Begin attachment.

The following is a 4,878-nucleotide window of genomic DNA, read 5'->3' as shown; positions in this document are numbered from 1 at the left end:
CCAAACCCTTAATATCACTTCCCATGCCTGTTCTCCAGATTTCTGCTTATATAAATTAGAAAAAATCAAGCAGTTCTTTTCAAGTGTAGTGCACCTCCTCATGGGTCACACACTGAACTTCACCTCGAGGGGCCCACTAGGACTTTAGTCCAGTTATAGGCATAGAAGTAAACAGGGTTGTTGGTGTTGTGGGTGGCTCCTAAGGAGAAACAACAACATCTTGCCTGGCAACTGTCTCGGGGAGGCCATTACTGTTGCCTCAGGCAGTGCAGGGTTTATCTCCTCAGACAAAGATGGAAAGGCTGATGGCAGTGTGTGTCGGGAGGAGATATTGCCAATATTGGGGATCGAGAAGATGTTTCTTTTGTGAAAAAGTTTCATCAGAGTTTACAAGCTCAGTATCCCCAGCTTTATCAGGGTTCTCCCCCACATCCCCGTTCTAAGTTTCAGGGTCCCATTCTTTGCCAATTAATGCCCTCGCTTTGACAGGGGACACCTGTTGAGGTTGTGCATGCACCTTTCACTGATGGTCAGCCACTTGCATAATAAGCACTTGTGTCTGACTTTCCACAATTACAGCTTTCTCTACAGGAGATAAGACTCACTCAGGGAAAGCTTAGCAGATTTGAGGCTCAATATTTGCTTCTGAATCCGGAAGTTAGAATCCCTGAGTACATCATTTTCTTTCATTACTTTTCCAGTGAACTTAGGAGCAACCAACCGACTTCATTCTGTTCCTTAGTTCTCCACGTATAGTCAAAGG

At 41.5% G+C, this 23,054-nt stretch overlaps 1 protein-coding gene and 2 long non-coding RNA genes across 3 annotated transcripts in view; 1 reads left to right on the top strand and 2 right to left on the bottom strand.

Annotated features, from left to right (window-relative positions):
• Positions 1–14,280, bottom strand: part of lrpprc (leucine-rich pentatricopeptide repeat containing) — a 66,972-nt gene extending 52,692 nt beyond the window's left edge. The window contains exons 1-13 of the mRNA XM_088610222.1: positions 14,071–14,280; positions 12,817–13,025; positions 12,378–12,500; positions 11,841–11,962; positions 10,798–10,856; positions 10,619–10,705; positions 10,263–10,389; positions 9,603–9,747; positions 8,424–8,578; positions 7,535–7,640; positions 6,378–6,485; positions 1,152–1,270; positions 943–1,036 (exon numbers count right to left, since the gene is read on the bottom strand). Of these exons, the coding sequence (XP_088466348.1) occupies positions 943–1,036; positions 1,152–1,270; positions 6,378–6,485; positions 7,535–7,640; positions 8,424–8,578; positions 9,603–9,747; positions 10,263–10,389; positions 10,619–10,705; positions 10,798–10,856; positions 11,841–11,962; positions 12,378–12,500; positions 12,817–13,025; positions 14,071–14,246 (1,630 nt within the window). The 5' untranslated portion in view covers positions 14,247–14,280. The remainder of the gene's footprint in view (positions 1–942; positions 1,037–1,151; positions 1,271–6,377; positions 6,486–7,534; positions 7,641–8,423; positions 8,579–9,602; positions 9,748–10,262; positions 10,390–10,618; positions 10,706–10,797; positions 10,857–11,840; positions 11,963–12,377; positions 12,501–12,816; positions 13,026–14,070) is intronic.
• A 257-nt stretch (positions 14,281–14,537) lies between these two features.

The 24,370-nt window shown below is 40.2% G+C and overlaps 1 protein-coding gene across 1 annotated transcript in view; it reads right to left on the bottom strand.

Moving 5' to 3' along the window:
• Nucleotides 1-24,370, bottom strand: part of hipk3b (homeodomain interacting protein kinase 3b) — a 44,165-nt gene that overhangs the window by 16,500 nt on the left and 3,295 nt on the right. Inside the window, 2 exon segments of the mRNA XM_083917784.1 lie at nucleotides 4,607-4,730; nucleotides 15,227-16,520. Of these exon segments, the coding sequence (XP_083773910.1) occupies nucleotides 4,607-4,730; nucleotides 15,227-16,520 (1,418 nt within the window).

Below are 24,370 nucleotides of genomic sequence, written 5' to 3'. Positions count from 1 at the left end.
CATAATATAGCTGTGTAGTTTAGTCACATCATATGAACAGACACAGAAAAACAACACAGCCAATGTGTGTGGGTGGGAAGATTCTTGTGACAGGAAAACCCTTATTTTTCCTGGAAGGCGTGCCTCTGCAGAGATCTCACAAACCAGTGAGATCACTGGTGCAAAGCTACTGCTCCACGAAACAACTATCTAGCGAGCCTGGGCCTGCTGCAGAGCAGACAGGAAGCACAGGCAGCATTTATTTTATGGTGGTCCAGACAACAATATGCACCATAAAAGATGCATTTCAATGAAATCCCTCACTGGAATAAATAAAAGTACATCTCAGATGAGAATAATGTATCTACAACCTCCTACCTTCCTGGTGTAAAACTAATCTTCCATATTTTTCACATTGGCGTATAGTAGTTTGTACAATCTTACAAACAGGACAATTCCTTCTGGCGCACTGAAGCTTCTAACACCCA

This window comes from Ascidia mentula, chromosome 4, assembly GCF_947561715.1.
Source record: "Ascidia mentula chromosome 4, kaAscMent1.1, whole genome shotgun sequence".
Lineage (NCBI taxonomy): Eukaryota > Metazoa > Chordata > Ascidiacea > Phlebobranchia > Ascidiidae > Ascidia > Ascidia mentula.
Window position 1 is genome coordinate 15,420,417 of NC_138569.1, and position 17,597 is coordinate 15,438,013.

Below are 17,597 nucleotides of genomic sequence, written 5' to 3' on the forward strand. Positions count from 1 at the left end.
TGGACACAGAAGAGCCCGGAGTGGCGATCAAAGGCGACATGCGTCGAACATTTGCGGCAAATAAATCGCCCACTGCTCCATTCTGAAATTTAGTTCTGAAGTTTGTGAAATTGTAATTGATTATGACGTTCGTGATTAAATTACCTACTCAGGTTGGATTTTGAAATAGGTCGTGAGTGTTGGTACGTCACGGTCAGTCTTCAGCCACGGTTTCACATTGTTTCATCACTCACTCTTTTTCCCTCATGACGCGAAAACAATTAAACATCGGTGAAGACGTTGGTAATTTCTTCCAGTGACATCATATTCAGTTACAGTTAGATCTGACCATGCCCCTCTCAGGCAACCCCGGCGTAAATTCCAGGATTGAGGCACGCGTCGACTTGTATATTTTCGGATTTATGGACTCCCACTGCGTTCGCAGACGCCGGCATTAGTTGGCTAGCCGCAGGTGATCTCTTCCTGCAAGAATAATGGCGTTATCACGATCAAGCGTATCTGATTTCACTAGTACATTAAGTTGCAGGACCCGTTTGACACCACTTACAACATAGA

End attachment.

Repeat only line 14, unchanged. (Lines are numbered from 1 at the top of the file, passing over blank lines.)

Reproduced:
Lineage (NCBI taxonomy): Eukaryota > Metazoa > Chordata > Ascidiacea > Phlebobranchia > Ascidiidae > Ascidia > Ascidia mentula.